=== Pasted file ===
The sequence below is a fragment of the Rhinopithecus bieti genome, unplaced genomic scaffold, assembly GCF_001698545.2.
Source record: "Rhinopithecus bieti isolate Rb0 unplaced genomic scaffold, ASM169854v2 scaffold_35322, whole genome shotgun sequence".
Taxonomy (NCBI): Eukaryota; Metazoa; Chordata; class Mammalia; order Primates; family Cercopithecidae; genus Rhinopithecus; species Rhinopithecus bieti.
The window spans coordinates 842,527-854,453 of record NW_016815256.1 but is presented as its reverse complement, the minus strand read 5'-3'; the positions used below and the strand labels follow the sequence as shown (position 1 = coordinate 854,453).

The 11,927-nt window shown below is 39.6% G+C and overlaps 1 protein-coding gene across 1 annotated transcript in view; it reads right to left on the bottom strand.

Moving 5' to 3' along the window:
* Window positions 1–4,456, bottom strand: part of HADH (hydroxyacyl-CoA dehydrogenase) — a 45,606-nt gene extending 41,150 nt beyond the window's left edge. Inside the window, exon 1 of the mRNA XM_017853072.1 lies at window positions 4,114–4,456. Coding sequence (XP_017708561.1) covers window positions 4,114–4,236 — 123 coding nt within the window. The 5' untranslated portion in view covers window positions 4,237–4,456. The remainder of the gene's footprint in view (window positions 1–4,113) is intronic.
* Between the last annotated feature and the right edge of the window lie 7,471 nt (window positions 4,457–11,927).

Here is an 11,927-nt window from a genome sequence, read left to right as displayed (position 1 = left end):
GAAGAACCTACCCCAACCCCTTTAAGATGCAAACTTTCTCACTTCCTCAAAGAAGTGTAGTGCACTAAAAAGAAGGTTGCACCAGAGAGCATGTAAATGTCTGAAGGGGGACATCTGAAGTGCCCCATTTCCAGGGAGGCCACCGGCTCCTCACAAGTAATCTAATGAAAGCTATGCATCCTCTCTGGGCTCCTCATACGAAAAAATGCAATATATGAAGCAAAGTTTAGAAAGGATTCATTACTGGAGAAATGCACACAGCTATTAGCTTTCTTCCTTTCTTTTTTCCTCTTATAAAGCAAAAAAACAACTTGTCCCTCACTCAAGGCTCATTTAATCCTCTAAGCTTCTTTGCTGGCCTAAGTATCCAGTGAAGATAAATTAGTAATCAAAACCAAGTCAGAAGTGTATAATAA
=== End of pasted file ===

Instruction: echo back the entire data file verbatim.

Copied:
The sequence below is a fragment of the Rhinopithecus bieti genome, unplaced genomic scaffold, assembly GCF_001698545.2.
Source record: "Rhinopithecus bieti isolate Rb0 unplaced genomic scaffold, ASM169854v2 scaffold_35322, whole genome shotgun sequence".
Taxonomy (NCBI): Eukaryota; Metazoa; Chordata; class Mammalia; order Primates; family Cercopithecidae; genus Rhinopithecus; species Rhinopithecus bieti.
The window spans coordinates 842,527-854,453 of record NW_016815256.1 but is presented as its reverse complement, the minus strand read 5'-3'; the positions used below and the strand labels follow the sequence as shown (position 1 = coordinate 854,453).

The 11,927-nt window shown below is 39.6% G+C and overlaps 1 protein-coding gene across 1 annotated transcript in view; it reads right to left on the bottom strand.

Moving 5' to 3' along the window:
* Window positions 1–4,456, bottom strand: part of HADH (hydroxyacyl-CoA dehydrogenase) — a 45,606-nt gene extending 41,150 nt beyond the window's left edge. Inside the window, exon 1 of the mRNA XM_017853072.1 lies at window positions 4,114–4,456. Coding sequence (XP_017708561.1) covers window positions 4,114–4,236 — 123 coding nt within the window. The 5' untranslated portion in view covers window positions 4,237–4,456. The remainder of the gene's footprint in view (window positions 1–4,113) is intronic.
* Between the last annotated feature and the right edge of the window lie 7,471 nt (window positions 4,457–11,927).

Here is an 11,927-nt window from a genome sequence, read left to right as displayed (position 1 = left end):
GAAGAACCTACCCCAACCCCTTTAAGATGCAAACTTTCTCACTTCCTCAAAGAAGTGTAGTGCACTAAAAAGAAGGTTGCACCAGAGAGCATGTAAATGTCTGAAGGGGGACATCTGAAGTGCCCCATTTCCAGGGAGGCCACCGGCTCCTCACAAGTAATCTAATGAAAGCTATGCATCCTCTCTGGGCTCCTCATACGAAAAAATGCAATATATGAAGCAAAGTTTAGAAAGGATTCATTACTGGAGAAATGCACACAGCTATTAGCTTTCTTCCTTTCTTTTTTCCTCTTATAAAGCAAAAAAACAACTTGTCCCTCACTCAAGGCTCATTTAATCCTCTAAGCTTCTTTGCTGGCCTAAGTATCCAGTGAAGATAAATTAGTAATCAAAACCAAGTCAGAAGTGTATAATAA